The European Space Agency has successfully landed a spacecraft on a comet for the first time.
ESA's Philae probe has landed on the speeding comet 67P/ Churyumov-Gerasimenko and is sending communications back to Earth.
The £1bn Rosetta mission, named after the Rosetta stone, hopes to study the comet's chemical composition and surface materials to give fresh insights into how the Solar System formed more than 4.5 billion years ago.
Since taking off in March 2004, the Philae lander has travelled more than 6.4 billion kms to catch up with the comet, which was travelling at 30,000 m/ph.
ESA director general Jean-Jacques Dordain said: "It's a big step for human civilisation."
He added: "Esa and its Rosetta mission partners achieved something extraordinary today.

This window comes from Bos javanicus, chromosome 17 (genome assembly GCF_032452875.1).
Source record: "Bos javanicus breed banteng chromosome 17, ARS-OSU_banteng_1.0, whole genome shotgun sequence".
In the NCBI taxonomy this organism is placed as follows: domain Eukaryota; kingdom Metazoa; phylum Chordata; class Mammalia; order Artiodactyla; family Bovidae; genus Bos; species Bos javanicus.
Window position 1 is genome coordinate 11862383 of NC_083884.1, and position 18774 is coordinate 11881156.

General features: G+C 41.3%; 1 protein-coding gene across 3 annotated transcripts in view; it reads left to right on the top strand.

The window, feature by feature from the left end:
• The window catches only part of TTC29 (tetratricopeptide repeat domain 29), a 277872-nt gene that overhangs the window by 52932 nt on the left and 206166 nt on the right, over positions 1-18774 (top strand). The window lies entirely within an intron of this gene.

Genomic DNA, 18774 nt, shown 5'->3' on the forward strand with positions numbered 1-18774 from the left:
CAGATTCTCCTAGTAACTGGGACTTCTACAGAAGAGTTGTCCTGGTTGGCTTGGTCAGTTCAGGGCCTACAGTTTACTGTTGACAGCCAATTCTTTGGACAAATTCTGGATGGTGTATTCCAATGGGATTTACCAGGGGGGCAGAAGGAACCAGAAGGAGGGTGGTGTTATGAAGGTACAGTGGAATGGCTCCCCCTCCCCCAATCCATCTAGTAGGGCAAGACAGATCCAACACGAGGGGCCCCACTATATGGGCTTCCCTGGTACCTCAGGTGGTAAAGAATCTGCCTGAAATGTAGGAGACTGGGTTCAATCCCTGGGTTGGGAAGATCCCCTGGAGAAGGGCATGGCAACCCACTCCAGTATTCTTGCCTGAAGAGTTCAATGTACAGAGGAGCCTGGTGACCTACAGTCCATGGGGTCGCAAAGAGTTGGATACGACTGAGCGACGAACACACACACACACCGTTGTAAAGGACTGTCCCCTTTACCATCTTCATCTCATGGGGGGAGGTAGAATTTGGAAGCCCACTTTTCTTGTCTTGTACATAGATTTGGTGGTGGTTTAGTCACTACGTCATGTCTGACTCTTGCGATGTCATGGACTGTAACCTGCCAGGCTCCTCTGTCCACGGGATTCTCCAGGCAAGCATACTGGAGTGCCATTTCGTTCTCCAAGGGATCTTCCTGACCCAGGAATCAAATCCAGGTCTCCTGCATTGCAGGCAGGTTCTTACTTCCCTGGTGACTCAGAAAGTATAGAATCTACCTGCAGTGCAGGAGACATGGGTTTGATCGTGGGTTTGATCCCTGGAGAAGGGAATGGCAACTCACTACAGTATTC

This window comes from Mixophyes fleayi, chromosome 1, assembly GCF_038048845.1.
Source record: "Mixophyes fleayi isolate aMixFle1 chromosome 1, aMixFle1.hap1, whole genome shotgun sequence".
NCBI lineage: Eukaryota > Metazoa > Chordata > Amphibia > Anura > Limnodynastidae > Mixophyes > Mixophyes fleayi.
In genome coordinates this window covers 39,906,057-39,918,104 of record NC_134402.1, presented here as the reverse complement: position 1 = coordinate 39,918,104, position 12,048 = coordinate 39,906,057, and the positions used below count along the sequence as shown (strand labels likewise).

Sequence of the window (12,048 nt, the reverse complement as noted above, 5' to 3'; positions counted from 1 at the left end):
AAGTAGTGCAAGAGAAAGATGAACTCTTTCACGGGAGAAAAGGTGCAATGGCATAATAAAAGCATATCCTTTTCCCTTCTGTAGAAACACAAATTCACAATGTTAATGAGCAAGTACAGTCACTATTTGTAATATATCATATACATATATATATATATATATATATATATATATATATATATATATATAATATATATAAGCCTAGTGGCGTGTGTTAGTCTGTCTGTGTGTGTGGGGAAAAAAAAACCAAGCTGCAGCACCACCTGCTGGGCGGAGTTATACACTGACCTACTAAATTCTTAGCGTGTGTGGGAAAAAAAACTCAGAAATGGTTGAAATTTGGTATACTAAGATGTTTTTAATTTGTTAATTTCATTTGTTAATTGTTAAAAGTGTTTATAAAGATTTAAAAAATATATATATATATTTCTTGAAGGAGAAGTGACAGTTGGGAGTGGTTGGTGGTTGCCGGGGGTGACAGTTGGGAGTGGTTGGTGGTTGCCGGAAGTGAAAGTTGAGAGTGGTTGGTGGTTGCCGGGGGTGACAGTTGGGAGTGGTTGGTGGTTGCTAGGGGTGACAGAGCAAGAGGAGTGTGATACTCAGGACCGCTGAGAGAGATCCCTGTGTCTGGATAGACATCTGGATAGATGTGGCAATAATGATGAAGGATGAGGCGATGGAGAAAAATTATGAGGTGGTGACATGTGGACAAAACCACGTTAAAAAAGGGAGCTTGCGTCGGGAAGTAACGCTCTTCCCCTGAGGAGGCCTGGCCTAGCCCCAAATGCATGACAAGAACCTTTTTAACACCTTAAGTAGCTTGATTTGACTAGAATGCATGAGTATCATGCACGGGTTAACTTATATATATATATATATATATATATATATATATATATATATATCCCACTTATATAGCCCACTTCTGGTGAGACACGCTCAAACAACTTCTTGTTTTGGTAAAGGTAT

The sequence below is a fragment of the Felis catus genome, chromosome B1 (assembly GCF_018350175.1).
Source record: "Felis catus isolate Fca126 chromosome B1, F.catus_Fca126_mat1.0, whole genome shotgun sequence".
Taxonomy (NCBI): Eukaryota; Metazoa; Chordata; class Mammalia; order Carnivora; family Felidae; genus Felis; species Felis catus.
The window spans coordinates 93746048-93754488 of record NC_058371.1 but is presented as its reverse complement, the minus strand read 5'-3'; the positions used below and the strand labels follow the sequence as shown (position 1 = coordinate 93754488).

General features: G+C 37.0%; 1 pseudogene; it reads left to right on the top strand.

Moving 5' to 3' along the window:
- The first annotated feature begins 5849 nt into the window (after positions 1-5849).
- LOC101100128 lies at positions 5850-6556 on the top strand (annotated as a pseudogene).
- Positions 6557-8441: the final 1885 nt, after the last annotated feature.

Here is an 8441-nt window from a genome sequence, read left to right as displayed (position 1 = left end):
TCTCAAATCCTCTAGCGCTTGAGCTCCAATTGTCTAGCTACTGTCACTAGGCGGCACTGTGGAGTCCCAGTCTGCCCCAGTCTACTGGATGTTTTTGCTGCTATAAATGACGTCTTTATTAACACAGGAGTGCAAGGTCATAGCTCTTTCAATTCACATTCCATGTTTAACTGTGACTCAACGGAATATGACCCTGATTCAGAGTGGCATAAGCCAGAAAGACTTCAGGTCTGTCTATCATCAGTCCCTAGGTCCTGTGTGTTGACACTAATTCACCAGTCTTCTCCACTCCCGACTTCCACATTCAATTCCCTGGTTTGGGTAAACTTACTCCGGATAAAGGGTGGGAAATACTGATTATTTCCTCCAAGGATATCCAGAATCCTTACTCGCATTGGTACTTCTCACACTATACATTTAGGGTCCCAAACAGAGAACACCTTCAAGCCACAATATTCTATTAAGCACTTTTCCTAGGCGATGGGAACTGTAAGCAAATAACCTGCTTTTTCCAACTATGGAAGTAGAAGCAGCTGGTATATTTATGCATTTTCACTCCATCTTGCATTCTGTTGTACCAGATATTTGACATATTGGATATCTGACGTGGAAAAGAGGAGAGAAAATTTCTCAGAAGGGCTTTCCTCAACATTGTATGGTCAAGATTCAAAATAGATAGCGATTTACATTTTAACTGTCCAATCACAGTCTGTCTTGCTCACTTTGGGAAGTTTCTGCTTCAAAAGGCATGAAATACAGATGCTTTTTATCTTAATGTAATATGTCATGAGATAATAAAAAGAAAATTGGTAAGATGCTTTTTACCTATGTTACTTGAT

"Our ambitious Rosetta mission has secured another place in the history books: not only is it the first to rendezvous with and orbit a comet, but it is now also the first to deliver a probe to a comet's surface."
Philae touched down on schedule after a nerve-wracking seven-hour descent from spacecraft Rosetta around 300 million miles from Earth.
Stephan Ulamec, the mission's lander chief, confirmed that Philae had landed on the comet. He said: "Philae is talking to us. The harpoons have fired and the landing gear is inside. Philae is sitting on the surface and is talking to us. We are on the comet."
The announcement was met with jubilant scenes at the control room in Darmstadt, Germany.
"We can't be happier than we are now," added ESA flight director Andrea Accomazzo. "We have definitely confirmed that the lander is on the surface."
Space Foundation's Elliot Pulham described the successful landing as a "tremendous accomplishment".
He added: "We congratulate our partners at German Space Agency (DLR) and ESA for achieving yet another milestone during this ambitious mission."
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